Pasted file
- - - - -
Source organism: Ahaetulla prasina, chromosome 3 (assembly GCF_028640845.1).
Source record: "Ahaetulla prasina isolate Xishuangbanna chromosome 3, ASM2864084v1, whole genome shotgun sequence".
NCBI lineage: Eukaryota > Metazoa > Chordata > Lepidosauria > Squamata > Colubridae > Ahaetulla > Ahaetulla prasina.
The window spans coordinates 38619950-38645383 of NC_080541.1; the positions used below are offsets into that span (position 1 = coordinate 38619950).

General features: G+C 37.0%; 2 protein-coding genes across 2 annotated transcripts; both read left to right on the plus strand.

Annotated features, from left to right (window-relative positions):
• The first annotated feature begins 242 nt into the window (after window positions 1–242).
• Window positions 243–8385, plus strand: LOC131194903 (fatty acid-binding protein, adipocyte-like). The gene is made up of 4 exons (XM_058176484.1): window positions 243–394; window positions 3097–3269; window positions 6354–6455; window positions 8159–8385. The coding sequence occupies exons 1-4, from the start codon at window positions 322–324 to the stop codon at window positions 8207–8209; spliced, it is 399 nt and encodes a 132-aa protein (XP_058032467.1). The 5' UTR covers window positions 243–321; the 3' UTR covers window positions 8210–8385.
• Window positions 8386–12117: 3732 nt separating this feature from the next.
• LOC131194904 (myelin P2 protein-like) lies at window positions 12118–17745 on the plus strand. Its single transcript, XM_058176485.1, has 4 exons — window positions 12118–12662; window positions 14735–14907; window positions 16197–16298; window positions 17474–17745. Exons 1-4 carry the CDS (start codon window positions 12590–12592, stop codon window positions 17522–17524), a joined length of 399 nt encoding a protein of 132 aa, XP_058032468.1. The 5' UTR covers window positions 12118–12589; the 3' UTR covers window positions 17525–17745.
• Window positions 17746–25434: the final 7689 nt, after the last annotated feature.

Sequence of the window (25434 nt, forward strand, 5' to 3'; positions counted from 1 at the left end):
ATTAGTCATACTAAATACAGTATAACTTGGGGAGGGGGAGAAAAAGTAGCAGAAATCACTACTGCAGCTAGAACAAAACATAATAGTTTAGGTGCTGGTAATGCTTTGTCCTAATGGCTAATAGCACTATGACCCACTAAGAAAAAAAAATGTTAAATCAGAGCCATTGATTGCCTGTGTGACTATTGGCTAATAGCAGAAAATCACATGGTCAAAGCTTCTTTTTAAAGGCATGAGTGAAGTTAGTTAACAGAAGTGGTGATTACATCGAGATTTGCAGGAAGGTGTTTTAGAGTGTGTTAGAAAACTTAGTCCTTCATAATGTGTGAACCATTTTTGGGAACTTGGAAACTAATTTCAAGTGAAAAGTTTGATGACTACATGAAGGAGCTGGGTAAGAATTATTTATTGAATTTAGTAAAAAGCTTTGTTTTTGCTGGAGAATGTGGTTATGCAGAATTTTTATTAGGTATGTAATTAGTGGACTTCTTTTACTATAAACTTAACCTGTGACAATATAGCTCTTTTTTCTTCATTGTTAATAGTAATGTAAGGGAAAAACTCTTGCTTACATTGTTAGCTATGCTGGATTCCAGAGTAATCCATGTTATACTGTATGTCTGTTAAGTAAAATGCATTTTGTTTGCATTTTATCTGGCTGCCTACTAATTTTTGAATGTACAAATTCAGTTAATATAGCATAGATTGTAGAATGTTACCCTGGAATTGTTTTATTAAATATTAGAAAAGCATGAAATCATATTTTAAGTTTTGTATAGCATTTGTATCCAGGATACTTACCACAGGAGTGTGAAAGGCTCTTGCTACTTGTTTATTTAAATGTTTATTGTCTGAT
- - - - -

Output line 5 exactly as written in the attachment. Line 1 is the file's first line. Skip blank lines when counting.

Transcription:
General features: G+C 37.0%; 2 protein-coding genes across 2 annotated transcripts; both read left to right on the plus strand.